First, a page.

Over the last 10 years, there have been several documentaries which examine American craft beer. The first one I watched was American Beer, shot on a road trip to numerous great breweries. A few years ago I reviewed Beer Wars, which examined the economic struggle between large and small breweries. A couple months ago the production company behind Crafting a Nation sent me a DVD copy to review. I finally got around to watching the end of it during my flight to GABF.
Crafting a Nation’s focus is on the rather serious endeavor of opening a brewery. It paints a vivid picture of the time, money, and hope that craft brewers invest into their businesses. However, it fails to put much emphasis on the beer itself; the story it tells is primarily an economic and personal one. I understand that not everyone wants to watch 95 minutes about the brewing process, recipes, etc. but there was virtually nothing about beer itself outside a dumbed-down opening overview of the brewing process.
Many other breweries are seen briefly. Always nice to see Jester King and some other fun Texas breweries. It seems like they must have recorded dozens of hours of footage judging from the variety of breweries visited and people interviewed. It was nice to see so many fresh faces. Moonlight’s Brian Hunt provided some of the more interesting perspective in the film. When the Vinnie and Natalie Cilurzo of Russian River, Jim Koch of Boston Beer, and Sam Calagione of Dogfish Head made their appearances, they were relatively brief.
There is a focus on using local ingredients in Asheville, NC, but the problem is that this isn’t the case for many breweries. Even those breweries shown using local hops often only have enough for just one batch of wet-hopped beer a year. A chef talks about how he likes local ingredients, and buys local beer to pair with his food, the problem is little of that local beer is made with local ingredients.
Consistently the message of Crafting a Nation was that craft breweries are good for the economy and that buying local is the big reason. However, there really isn’t much about why the beer these brewers produce is better than macro-brewers. I think the movie may oversell the economics. As the percentage of craft beer by volume increasingly comes from large expansions by the top 20 craft brewers, the number of jobs per barrel of beer will decrease with economies of scale – 100,000 jobs at 5% of the market, doesn’t mean 500,000 jobs when and if craft beer reaches 25% of the market.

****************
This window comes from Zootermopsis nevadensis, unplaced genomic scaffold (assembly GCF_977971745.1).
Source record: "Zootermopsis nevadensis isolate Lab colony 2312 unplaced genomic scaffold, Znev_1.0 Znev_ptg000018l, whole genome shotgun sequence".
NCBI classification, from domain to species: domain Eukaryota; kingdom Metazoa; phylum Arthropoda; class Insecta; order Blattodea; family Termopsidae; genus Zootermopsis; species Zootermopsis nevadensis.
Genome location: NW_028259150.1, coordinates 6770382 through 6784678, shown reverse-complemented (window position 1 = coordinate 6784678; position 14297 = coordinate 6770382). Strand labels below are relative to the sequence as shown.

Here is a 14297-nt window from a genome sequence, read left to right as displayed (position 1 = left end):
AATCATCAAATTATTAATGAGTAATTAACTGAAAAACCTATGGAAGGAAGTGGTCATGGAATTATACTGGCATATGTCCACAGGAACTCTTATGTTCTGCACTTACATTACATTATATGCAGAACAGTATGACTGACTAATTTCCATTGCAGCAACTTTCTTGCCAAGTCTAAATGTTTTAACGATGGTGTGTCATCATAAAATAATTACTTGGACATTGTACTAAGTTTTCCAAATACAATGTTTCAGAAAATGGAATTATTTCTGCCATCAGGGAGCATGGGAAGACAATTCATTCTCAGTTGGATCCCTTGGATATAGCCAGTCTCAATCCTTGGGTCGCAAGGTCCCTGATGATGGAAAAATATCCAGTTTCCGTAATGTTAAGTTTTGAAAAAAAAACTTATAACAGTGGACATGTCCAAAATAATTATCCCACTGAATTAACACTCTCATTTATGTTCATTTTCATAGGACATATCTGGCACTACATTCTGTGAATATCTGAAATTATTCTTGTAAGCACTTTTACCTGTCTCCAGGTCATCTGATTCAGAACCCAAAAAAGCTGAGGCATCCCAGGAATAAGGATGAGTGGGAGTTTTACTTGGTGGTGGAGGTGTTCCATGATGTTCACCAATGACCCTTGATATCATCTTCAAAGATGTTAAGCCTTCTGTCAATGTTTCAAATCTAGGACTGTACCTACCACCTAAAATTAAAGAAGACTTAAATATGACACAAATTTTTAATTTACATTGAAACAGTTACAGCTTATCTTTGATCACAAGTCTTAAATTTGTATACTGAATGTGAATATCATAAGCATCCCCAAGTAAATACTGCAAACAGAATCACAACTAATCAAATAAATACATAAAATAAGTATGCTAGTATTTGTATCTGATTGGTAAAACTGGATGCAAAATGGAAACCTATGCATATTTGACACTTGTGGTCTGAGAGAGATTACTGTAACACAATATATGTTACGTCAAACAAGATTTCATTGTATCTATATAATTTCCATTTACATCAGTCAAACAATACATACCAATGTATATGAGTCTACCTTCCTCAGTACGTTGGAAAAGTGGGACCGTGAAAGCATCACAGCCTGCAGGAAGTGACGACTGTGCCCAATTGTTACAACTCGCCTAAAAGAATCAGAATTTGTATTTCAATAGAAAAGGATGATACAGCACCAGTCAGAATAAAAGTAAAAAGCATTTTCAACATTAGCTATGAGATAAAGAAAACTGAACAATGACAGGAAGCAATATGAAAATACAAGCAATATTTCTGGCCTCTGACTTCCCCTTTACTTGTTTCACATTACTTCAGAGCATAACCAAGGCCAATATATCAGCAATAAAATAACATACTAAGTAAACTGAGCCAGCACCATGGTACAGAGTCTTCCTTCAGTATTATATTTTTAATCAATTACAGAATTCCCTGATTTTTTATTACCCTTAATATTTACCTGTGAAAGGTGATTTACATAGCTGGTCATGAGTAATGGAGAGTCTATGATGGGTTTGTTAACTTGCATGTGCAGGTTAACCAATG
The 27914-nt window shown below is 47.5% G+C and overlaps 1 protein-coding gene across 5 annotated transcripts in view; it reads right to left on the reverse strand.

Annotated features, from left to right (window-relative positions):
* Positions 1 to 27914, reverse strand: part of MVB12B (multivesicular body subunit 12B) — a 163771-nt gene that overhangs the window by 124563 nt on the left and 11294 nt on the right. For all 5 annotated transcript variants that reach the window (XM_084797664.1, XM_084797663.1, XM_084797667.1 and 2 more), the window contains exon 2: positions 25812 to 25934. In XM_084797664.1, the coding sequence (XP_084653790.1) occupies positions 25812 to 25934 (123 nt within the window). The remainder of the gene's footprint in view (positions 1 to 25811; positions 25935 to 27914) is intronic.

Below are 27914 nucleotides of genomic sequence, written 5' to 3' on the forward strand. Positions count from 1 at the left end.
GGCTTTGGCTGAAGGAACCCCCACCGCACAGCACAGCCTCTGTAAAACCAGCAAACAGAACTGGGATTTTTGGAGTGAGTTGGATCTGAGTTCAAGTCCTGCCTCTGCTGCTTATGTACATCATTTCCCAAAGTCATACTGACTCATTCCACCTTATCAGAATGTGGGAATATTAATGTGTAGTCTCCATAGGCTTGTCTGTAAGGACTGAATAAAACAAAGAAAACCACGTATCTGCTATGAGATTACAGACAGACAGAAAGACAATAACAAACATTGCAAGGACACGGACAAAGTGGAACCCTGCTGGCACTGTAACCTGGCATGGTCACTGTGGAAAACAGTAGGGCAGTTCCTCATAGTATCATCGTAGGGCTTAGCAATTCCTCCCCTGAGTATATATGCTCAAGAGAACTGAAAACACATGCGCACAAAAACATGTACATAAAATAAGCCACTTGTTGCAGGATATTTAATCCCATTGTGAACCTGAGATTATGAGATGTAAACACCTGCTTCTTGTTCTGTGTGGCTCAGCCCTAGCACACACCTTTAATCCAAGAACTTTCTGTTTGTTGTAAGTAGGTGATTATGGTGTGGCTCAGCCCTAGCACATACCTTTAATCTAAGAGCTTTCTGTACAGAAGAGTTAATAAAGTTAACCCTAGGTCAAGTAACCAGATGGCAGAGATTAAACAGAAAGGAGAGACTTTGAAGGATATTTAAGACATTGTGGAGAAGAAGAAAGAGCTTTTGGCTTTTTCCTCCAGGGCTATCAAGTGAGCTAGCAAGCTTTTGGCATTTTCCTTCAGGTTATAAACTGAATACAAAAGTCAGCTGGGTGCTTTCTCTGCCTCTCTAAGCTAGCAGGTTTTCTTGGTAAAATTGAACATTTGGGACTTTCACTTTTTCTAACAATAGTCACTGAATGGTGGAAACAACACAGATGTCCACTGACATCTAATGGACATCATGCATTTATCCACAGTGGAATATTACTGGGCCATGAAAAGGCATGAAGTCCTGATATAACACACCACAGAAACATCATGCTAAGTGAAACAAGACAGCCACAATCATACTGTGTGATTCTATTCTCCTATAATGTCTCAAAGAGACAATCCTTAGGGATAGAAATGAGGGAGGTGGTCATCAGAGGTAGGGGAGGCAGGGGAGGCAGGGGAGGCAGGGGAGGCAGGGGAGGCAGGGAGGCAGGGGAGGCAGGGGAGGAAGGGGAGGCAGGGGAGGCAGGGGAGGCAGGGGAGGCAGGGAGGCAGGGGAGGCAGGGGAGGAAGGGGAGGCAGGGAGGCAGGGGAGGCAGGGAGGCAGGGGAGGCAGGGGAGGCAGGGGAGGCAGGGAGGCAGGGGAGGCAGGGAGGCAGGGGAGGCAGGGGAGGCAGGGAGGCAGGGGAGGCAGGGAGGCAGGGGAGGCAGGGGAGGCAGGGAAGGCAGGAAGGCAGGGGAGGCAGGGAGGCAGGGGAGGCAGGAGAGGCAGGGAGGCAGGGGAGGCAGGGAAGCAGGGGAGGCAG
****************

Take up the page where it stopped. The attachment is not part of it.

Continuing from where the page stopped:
For me the advantage of craft brewers is that they can brew beers that suit the local palate, or a small subset of the population. They can use ingredients that are too scarce, expensive, or time consuming for larger breweries to utilize. They can serve beers either incredibly fresh or beautifully aged, which becomes more difficult the larger a brewery grows. These are the sorts of things this movie was missing.
I’m unclear exactly who is the intended audience for this movie. It doesn’t seem like a movie that really tells you much if you are already invested in craft beer. I'm not sure there is enough there to convince someone who drinks only Bud Lite to change their buying habits. In many ways Crafting a Nation seems like a lobbying effort. There is no discussion of the final product, just the people who have taken financial risks to open breweries. There is a slight “government get out of the way” bent to several moments, but that isn’t the real focus.
I’m less interested in beer based on who brewed it, and more on the processes, ingredients, and results. If SAB Miller brewed beers that tasted as good as those from my favorite craft brewers, I’d buy them (I had no problem going out of my way a few weeks ago to sample four Bourbon County Stout variations from the AB InBev owned Goose Island). In terms of percentage, Boston Beer is closer to the global AB InBev production than a 17,000 bbl/year microbrewery is to Boston Beer. I think the biggest advantage of small breweries is their size, and as craft brewers continue to grow, they slowly lose that edge.
The movie is worth seeing if you want to hear a few personal stories behind breweries, just don’t expect to take anything away from it in terms of how to brew, or what to drink. I’m still waiting for a movie that really captures what craft beer is about, clearly beer needs to be a big part of that!